CASUAL FRIDAYS #109: Empire, The South

In Emperor format, the emperor is not the leader. Hey look, it’s modern business management theory, alive and well at your local card shop and kitchen table!

Antelopes Herded

Thanks to all who entered the Break this Card contest for Graceful Antelope. The lines are now officially closed. Despite Job van der Zwan’s valiant efforts (details to come in the wrap-up article), we fell just a tiny bit short of the eighty-entry mark; but what the heck – I’ll award three prizes anyway. The wrap-up article will interrupt this four-part Emperor series either next week or the week after, depending on my off-work time.

Format Reminder

We’re in the midst of a series on different aspects of Emperor play.

For those that missed last week, here is the Emperor format my group plays. Yours may differ without risking global annihilation; but these articles will make a bit more sense if you remember the following:

  • All players have a range of two for targeted effects. (That means at the start of the game, lieutenants in opposite corners cannot target each other. Neither can emperors.)

  • Global effects hit the entire board.

  • Creatures stay right where they are – no sharing. (Once in a while we’ll allow creature movement from player to player; but we like the way our rule forces emperors to build a totally different style of deck.)

  • Lieutenants must take all reasonable measures to survive (e.g., they should not intentionally take mana burn so that their emperor can reach the other one). In addition, emperors are not allowed to remove their lieutenants from the game. Of course, emperors are not obligated to protect their lieutenants, either.

Even if your group plays differently, I’m sure you’re capable of translating the strange dialect below into workable strategies!

The Real Emperor-Lieutenant Relationship

Those of you who have experience in the business world (or are taking the appropriate courses in graduate school) are no doubt well-versed in modern management theory. If you’re not, man are you in for a yummy-in-your-tummy treat…

One of the principles of good management, in many modern schools, is that managers are not just taskmasters who crack the whip over the heads of their workers. They are instead, if you are really good at suspending disbelief, support staff to the front-line workers. The front-line workers, after all, know how to get the nitty-gritty work done (the sales, the production, the marketing, etc.). Managers are there to remove the barriers that front-line workers face in getting their job done more efficiently.

Of course, I’ve tried for quite some time to convince my manager that she is the barrier I face in getting my job done more efficiently; but every time I tell her this, she just gives me a patient smile, whacks me upside the head, and tells me to get back to work. (She is probably in frequent communication with my wife, who uses similar strategies to fend off my brilliant suggestions for improving the world.)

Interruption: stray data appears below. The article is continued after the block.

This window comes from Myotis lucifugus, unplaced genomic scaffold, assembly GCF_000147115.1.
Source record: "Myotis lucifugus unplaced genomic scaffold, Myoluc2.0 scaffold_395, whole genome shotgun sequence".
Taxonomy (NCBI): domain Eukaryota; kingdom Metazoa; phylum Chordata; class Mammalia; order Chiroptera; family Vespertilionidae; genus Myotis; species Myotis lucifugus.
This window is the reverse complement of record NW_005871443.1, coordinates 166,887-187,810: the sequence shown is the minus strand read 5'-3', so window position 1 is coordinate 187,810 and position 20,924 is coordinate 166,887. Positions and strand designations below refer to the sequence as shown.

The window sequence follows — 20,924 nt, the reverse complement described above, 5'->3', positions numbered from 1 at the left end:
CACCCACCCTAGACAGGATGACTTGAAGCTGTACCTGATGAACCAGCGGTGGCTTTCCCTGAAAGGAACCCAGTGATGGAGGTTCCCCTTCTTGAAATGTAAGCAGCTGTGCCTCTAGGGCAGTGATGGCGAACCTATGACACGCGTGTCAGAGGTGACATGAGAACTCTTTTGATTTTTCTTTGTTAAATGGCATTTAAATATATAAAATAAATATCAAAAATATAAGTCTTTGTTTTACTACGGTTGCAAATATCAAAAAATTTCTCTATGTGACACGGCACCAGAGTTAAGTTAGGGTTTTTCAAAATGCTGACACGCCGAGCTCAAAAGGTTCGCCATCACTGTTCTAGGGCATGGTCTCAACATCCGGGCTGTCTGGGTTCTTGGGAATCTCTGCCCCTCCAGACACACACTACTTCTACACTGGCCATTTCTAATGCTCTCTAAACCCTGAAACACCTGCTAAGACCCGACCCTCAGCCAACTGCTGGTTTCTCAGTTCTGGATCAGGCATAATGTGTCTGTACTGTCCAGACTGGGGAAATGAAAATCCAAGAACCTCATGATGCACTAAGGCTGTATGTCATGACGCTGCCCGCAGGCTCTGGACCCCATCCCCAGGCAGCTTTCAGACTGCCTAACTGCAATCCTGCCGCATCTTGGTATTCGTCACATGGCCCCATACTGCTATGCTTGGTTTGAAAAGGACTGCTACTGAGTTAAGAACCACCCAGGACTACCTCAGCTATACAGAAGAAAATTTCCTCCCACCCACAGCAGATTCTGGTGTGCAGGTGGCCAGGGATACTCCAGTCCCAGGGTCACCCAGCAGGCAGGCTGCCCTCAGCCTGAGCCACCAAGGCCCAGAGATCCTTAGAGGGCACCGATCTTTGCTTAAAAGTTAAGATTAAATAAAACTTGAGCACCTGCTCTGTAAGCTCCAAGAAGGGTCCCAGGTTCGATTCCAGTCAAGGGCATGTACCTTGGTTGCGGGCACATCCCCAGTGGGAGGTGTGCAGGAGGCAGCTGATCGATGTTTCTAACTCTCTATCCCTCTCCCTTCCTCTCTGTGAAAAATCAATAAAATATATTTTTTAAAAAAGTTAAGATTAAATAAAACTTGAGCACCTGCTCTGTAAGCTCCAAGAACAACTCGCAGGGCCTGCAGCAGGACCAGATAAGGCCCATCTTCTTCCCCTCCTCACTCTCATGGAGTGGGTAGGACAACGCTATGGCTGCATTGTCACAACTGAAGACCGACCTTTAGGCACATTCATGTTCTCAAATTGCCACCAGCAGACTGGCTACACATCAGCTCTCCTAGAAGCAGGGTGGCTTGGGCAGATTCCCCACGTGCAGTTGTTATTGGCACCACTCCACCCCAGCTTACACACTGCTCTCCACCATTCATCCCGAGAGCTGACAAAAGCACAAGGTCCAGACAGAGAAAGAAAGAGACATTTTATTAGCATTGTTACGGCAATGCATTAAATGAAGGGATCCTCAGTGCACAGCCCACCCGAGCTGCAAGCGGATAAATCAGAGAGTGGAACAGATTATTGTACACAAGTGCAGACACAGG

This little corner of modern management theory works much better in the fantasy world of Magic, where we can band together in three-player teams and designate one of them the emperor, or (get this)”manager.” While an emperor-lieutenant relationship in ancient China might have been rather uni-directional, here in the 21st century emperors can expect something slightly different from their lieutenants – and lieutenants can certainly expect something very much different from their emperors.

The reason lieutenants must get more respect than their title suggests is because from the very start of the game, they can reach the emperor. Heck, if you didn’t have that annoying opposing lieutenant poking at you, you could just have a friendly duel, right? And it’s a duel that your deck will be better prepared for, especially if your emperor is backing you up.

From this, we generate the unsurprising mission of the emperor. Your emperor has to absolutely tank that lieutenant so that you can have that”duel” in peace.

So you can imagine a pleasant little two-by-two game, on two-thirds of the board, where two emperors are simultaneously trying to squash the opposing lieutenant so that their teammate can bust through and turn the game into a two-on-one. But of course, there’s another third of the board over on the other side. Another opposing lieutenant is trying to burst through. There are two two-by-twos going on at once – that’s four aggressive lieutenant decks that need either support or undermining. The emperor is stretched so thin. How awful!

Let me suggest the following strategy, which will require your group to allow consultation in advance. (You don’t have to consult in advance; in fact, our group rarely does, and it’s quite fun when you’re random. But every once in a while, I wish we allowed the conversations beforehand, because what you’re about to read is what I’d have us do.)

Quick setup of table and player labels:

portside enemy lieutenant ENEMY EMPEROR starboard enemy lieutenant

portside lieutenant YOU starboard lieutenant

Your portside lieutenant serves as the assault team. (This is because it’s the matchup where your lieutenant goes first.) They put together a highly aggressive package that almost certainly uses red, since burn can be used both to remove potential blockers and smash heads. The other color(s) is up for grabs, but is probably not blue. (See your teammates below.)

You, the emperor, use a mildly self-protective deck capable of removing permanents. When I get around to it (I nearly always play lieutenant), I will build my”utopian” emperor deck out of nasty”justice white” cards like Mirror Strike, Captain’s Maneuver, and Orim’s Thunder. Red doesn’t have to be the splash – in fact, black may be an even better splash, since it will diversify your removal, and give you more reliable tricks like Reckless Spite.